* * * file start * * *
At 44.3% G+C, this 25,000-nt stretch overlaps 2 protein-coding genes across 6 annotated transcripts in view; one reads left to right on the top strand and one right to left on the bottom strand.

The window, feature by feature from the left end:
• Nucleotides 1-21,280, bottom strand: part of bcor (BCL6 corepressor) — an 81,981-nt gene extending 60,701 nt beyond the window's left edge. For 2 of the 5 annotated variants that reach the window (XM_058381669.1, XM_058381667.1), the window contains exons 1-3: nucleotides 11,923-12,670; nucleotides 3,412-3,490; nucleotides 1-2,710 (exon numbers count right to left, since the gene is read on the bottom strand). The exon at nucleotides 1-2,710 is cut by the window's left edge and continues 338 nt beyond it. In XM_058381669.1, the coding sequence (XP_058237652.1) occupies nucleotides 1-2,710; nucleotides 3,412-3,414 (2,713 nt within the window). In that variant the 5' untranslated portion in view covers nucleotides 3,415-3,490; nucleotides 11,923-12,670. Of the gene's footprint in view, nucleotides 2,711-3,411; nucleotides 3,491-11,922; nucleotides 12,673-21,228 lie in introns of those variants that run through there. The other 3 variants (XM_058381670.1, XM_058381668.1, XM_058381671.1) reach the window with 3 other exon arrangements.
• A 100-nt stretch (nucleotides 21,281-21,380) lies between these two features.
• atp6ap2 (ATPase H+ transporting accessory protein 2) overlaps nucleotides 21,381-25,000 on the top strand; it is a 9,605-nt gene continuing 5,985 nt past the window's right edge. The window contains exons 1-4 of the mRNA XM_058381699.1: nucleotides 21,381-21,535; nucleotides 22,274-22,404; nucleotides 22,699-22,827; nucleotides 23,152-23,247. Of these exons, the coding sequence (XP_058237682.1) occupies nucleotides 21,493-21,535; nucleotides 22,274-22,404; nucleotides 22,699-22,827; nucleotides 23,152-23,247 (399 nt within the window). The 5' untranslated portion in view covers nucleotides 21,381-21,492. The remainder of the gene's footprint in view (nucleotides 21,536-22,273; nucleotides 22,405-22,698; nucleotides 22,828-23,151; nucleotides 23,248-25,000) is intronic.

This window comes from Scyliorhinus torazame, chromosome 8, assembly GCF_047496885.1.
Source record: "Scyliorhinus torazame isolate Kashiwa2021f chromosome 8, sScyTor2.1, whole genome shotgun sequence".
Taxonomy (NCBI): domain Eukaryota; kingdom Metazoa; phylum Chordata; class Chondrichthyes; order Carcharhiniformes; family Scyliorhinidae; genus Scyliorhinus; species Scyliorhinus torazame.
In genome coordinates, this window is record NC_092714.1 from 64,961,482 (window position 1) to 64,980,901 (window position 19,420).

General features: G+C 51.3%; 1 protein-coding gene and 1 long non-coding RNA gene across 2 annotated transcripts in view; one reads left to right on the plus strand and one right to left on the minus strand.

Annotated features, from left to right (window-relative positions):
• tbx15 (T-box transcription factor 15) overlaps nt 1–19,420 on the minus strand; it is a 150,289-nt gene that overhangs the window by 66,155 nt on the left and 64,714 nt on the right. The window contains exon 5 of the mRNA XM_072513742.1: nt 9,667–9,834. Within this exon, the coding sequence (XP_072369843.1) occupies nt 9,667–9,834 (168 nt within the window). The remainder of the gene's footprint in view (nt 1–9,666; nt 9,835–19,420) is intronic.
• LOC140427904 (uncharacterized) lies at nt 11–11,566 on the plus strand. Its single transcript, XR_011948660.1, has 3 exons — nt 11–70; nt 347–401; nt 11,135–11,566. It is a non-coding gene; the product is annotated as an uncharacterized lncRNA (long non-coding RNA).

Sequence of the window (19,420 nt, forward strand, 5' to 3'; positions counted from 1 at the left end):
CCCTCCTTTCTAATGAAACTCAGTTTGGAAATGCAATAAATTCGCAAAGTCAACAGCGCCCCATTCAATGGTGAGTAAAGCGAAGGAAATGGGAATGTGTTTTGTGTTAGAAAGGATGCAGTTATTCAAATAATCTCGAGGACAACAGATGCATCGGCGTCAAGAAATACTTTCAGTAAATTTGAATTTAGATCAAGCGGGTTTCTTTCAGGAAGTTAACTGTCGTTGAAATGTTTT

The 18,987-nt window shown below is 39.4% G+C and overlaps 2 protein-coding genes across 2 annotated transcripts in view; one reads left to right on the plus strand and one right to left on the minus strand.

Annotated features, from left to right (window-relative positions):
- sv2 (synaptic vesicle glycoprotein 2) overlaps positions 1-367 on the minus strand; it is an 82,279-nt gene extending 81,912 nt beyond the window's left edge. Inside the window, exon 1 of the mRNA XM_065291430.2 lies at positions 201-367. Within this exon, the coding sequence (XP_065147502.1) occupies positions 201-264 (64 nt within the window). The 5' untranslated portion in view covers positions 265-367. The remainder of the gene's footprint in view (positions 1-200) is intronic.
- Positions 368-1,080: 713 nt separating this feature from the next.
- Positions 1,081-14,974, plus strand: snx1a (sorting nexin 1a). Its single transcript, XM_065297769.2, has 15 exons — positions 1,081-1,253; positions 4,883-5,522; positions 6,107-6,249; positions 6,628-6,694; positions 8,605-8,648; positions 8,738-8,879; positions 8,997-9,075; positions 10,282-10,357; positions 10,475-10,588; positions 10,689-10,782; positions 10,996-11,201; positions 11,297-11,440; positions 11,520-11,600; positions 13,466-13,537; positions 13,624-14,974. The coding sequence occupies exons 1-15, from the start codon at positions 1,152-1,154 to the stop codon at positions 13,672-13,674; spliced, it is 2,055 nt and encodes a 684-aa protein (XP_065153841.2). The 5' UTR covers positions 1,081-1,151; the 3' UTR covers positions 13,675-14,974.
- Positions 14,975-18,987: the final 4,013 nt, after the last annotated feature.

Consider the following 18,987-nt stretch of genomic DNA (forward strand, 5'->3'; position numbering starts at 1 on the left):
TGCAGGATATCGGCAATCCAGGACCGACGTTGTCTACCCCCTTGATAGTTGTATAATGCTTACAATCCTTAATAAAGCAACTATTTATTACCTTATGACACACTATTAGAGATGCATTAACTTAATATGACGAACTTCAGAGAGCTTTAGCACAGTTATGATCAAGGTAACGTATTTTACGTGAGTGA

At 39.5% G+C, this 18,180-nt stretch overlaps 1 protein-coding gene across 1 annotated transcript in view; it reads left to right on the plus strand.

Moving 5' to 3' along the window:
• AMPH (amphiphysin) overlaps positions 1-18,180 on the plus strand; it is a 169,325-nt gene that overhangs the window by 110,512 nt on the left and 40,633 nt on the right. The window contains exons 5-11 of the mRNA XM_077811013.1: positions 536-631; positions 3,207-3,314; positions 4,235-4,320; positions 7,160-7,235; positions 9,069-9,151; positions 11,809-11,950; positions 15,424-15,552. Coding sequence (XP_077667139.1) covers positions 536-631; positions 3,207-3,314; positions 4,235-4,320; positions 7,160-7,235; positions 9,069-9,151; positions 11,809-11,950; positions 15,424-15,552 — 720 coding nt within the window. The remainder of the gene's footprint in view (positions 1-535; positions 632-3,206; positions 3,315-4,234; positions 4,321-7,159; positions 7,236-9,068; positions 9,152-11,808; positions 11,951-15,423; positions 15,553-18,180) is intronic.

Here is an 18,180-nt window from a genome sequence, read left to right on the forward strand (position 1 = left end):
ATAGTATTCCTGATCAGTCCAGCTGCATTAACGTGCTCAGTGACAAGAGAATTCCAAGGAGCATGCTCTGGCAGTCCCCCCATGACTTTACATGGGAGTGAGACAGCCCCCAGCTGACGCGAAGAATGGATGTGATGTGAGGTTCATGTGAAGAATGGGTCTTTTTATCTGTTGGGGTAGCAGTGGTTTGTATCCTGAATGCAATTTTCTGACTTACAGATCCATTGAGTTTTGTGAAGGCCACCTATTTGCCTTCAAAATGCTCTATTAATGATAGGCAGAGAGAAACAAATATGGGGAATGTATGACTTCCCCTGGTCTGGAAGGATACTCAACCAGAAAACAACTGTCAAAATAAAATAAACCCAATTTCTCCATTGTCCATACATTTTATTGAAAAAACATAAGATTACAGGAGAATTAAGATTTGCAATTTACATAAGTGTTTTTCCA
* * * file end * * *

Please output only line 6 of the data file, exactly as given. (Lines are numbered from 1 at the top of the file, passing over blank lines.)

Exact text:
This window comes from Scyliorhinus torazame, chromosome 8, assembly GCF_047496885.1.